Every country has its own unique linguistic quirks and picking up on these is inevitable when you visit. I heard many new terms during my trip to Cape Town, but these are my five favorite South Africa words and phrases.
1. Pleasure – Pronounced [Pleeee-sure]. Just like the Brits say “cheers” every chance they get, the South Africans use pleasure for just about any occasion. Most commonly it’s a simple way of saying “You’re welcome,” or to denote recognition of having done something for someone else. Example: “Thank you for taking out the garbage.” “Pleasure!” “You did a great job painting the house.” “Pleasure!” I love this word and I love even more the South African pronunciation of the word, which is completely different from an American or British pronunciation, the difference is with the vowel sounds. For fun I made a habit of thanking as many people as I could just so I could hear the melodious word.
2. Koeksister – Although English is widely spoken throughout South Africa, so is Afrikaans and it has certainly made its way into everyday language. Afrikaans is a daughter language of Dutch, but the influence of other languages and accents transformed it into a distinct tongue over the centuries. As so often happens, words for food are usually the most important in language and this is certainly the case in Afrikaans. One of my favorite dessert items in the Dutch dialect is something known as koeksister. Koeksisters are a syrup-coated doughnut in a twisted or braided shape. Like most doughy delights around the world, the pastry is deep-fried and then a sugary syrup is added to make a delicious if not sticky sweet. When you visit you will see these everywhere, so instead of being confused by the term now you know to add these to your culinary must-do list.
3. Braai – This is another Afrikaans term that means so much more than its simple translation. A braai (pronounced ‘bry’) means roasted meat and is used to refer to a barbeque. But it’s much more expansive than that. Braai refers to the social custom of creating a great meal outside with friends and family, eating roasted meats, drinking wine and just having a good time. Sure, it’s just another way to describe grilling, but believe me if you are ever lucky enough to get invited to one, be sure to accept that kind invitation for a chance to live like a local in South Africa.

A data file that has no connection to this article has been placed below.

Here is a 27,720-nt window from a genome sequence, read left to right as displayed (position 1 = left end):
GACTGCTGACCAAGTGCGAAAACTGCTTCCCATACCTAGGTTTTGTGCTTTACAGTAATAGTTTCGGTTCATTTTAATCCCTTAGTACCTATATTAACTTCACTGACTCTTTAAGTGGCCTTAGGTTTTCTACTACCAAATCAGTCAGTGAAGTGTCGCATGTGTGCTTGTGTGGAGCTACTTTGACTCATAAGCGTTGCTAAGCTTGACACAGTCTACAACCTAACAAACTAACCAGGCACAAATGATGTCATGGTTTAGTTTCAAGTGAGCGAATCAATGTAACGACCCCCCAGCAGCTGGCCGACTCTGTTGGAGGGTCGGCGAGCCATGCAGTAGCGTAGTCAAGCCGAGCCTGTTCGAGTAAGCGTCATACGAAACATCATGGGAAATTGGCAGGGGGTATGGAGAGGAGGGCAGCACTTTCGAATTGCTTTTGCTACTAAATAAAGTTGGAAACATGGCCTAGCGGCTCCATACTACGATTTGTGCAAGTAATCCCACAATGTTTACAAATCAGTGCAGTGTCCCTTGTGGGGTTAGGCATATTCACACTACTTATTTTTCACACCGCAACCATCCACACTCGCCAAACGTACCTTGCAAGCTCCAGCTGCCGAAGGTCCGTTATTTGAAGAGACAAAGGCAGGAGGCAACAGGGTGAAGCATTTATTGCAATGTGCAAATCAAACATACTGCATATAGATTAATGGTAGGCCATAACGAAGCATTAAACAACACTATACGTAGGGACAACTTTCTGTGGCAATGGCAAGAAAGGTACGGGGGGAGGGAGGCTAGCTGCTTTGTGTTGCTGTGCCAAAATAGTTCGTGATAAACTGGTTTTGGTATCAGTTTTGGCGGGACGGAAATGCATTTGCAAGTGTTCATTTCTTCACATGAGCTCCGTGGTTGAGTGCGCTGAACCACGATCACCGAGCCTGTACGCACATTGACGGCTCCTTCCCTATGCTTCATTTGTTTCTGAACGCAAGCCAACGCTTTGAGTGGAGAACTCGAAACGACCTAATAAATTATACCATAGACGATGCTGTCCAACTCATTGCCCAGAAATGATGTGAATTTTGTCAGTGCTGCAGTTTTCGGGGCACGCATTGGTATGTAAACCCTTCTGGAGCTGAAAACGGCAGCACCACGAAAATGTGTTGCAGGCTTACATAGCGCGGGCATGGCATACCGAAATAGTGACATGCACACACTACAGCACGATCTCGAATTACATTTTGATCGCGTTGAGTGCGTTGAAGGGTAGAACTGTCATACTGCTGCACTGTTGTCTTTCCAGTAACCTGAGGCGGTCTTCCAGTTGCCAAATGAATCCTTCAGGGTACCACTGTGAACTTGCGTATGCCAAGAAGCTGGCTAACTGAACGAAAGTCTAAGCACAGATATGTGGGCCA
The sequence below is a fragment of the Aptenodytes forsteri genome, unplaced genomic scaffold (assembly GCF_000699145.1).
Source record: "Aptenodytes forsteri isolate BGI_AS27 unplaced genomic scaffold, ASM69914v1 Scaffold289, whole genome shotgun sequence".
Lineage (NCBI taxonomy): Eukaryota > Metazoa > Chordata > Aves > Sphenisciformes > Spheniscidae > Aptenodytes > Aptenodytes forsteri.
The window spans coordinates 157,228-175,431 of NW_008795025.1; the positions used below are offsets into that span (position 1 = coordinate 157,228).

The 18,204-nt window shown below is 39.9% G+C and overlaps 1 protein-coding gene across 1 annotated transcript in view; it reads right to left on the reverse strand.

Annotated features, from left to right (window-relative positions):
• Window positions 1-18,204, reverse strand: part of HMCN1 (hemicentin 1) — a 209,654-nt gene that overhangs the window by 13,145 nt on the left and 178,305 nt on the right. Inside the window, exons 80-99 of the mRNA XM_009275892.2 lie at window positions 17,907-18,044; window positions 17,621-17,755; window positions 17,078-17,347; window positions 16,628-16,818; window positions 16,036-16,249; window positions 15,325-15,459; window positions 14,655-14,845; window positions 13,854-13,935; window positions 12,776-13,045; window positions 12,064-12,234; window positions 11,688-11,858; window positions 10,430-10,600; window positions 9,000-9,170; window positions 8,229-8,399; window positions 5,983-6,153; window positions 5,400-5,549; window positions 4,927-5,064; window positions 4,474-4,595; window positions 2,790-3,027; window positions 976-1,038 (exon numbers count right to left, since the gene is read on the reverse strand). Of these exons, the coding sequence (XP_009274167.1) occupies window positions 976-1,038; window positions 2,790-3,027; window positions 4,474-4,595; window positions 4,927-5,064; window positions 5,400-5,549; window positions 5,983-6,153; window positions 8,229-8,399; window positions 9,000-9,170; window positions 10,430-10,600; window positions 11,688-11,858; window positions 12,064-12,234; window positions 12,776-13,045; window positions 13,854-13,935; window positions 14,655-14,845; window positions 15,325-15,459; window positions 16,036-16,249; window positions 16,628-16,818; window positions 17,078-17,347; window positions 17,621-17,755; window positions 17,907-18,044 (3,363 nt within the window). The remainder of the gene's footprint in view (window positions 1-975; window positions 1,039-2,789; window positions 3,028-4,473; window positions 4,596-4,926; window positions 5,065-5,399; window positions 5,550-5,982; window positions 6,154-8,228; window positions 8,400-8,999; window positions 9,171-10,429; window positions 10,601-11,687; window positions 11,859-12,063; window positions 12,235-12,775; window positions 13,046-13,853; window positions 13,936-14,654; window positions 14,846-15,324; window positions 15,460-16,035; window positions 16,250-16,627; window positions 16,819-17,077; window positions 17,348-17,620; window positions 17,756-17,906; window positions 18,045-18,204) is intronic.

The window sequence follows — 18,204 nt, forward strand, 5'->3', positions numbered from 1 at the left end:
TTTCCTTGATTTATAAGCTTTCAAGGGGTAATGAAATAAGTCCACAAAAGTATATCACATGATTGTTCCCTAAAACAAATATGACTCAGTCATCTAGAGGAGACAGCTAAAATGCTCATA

4. Lekker – The most challenging aspect of learning a new language or visiting a new destination is the local and regional slang. It’s almost impossible to really pick up on the ins and outs of casual language without spending a lot of time in a new place, but sometimes certain words become instantly obvious, like lekker in South Africa. Lekker is a product of the Afrikaans influence that is heard throughout the country. In plain terms, lekker simply means that something is good and adds a positive connotation to just about anything. “That meal was lekker,” “He’s attractive, yeah he’s lekker.” And so on. It can also be used on its own to mean that something is great – “Lekker!” You get the point. This is an easy way to add some local flair to your conversations and look and feel less like a tourist.
5. Pinotage – South Africans love their wine, and with good reason. They’ve been producing wine since the 17th century and the Constantia winery in Cape Town has a long reputation as one of the best wineries in the world. Embargoes during the apartheid era though meant that South African wines couldn’t access the international marketplace, which set back the industry at a time when people around the world were discovering new and tasty wines. South Africa is making up for lost time though and now consumers in the United States and Europe are once again learning about the many delicious wines produced on the bottom of the world. One of the most popular in South Africa is the pinotage. Pinotage is South Africa’s signature red grape varietal and was originally a hybrid between two other grape types: Pinot noir and Cinsaut. Today it’s easily the most popular wine in South Africa and is known for a smooth, smoky flavor. As the go-to wine you’ll look like a travel pro when you ask for it at a restaurant or local wine bar.
Have you been to South Africa? What were some of your favorite words or expressions?